Employment in other major industries, including mining, manufacturing, wholesale trade, retail trade, transportation and warehousing, information, financial activities, leisure and hospitality, and government, changed little over the month.
The unemployment rate declined to 4.6 percent in November, and total nonfarm payroll employment increased by 178,000, the U.S. Bureau of Labor Statistics reported.
December 6th, 2016
A recent study on the hottest shows shows that healthcare jobs in San Antonio may be climbing.
CareerBuilder compiled a list of the hottest jobs for 2017 based on three factors: 1) occupations that pay, on average, around $20 or more per hour 2) have grown faster than the overall labor market from 2012 to 2016 and 3) have a critical mass of jobs.
||2012-2016 Increase in Jobs
||Average Hourly Earnings
||Examples of In Demand Job Titles
|Business and Financial Operations
||*Operations Manager*Business Process Analyst
*Product Development Specialist
||*Data Scientist*User Interface / Front End Developer
*Mobile Software Engineer
*Information Security Manager
||*Family Practitioner*Medical Director
||*Account Executive*Account Manager
*Business Development Manager
*Client Services Coordinator
December 1st, 2016
The final rule for the Workforce Innovation and Opportunity Act may affect San Antonio jobs.
The U.S. Department of Labor’s Civil Rights Center issued a final rule today updating the existing nondiscrimination and equal opportunity regulations of the bipartisan Workforce Innovation and Opportunity Act.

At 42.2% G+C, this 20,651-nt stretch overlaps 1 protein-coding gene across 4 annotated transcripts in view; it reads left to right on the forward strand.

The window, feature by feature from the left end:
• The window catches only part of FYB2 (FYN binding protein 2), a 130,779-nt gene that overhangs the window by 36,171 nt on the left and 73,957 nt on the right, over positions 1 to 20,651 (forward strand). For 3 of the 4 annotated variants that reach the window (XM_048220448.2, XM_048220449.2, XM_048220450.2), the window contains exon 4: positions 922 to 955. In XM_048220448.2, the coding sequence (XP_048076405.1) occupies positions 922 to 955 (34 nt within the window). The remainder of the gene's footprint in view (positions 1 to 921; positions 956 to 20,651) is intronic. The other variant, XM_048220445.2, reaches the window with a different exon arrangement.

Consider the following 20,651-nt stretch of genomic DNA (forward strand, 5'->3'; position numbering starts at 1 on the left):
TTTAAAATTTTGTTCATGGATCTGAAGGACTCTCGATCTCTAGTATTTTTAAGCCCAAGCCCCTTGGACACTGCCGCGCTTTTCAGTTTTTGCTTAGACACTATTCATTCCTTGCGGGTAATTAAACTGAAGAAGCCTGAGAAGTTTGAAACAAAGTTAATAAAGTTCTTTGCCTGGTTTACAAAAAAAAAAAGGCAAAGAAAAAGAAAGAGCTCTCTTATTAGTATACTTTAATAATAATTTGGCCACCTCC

“America works best when we field a full team and our nation’s workforce system should reflect our commitment to diversity and inclusion,” said U.S. Secretary of Labor Thomas E. Perez. “This new rule provides the entire workforce system with important clarity on how to protect workers from discrimination based on disability, pregnancy, national origin and limited English proficiency, gender identity and other factors.”
WIOA mandates the department to issue regulations to implement Section 188 of the law, the provisions that require equal opportunity and nondiscrimination in the workforce development system. The section prohibits discrimination because of race, color, religion, sex, national origin, age, disability, or political affiliation or belief. For beneficiaries, applicants and participants only, the act also prohibits discrimination related to citizenship status or because an individual participates in a program or activity receiving financial assistance under Title I of WIOA.
This final rule contains changes necessary to address developments in equal opportunity and nondiscrimination law since the substantive provisions of the rule were last updated in 1999. The rule also revises procedures and processes for enforcement of the nondiscrimination and equal opportunity provisions to reflect changes in the practices of recipients, including the use of computer-based and Internet-based systems to provide aid, benefits, services and training through WIOA Title I-financially assisted programs and activities.
Significant changes include: